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The Great Columbus Revival of 1940

 

Columbus is a small town on the banks of the Mississippi River in far west Kentucky. Yet one of the greatest revivals in Kentucky took place in this Hickman County community.

Columbus Baptist Church was established in 1842, but by 1940 the congregation had reached a low point. Membership had dwindled to mostly women and children with very few men attending. The church was desperately needing help.

In spring 1940, pastor G.L. Stephens contacted Percy Ray and asked him to come to Columbus and preach a revival meeting. Ray was the pastor of the Myrtle Baptist Church in Myrtle, Miss., and an evangelist with the Southern Baptist Convention Home Missions Board, now the North American Mission Board.

There was a vacant lot near the church where Ray intended to set up a large tent. However, a wagon load of empty liquor bottles had to be picked up before the tent could be raised.

The meeting began at the end of April. Ray passionately preached on the judgment of God and salvation in Christ.

Although the tent was filled with more than 700 people, not a move was made the first two nights. Ray sent out dozens of telegrams and phone calls asking friends to pray for revival in Columbus. He and Stephens even went to the city cemetery to pray, asking God to send a storm to this sinful town if her people didn't get right with Him.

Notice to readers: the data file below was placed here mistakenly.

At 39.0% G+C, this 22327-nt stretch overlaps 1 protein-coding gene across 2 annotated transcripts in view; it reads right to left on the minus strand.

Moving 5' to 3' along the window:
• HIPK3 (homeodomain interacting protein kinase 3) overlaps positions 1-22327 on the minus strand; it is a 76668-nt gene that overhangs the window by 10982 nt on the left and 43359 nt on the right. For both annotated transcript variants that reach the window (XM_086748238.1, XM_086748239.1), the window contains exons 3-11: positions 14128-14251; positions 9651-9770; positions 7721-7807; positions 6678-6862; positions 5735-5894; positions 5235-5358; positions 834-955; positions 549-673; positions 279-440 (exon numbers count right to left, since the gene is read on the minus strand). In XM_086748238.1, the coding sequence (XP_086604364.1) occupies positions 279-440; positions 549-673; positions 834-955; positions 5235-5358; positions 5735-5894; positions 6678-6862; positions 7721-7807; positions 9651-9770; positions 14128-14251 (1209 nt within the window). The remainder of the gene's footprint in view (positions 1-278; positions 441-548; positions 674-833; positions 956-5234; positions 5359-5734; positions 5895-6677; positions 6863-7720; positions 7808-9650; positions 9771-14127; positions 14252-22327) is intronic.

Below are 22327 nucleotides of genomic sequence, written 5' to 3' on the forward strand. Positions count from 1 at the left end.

The third night revival broke. Several drunkards and gamblers in the town were gloriously saved. Some of their friends were angry and threatened Ray. But the next night a storm blew through Columbus damaging houses and destroying the local liquor store. The owner of the store had been one of the men who threatened Ray. He immediately sent for the preacher and told him he wanted to be saved, too!

The results of this great revival were published in the Hickman County Gazette on May 16, 1940, entitled "Thousands witness baptizing from bluff over river." The article reads, "the direct result (of the revival) was the closing of the stores in town during the Sunday School and church hours, the establishment of a men's Bible class of 40 or 50 men over twenty-five years of age and lastly, the baptizing of 42 converts who were received in the church.

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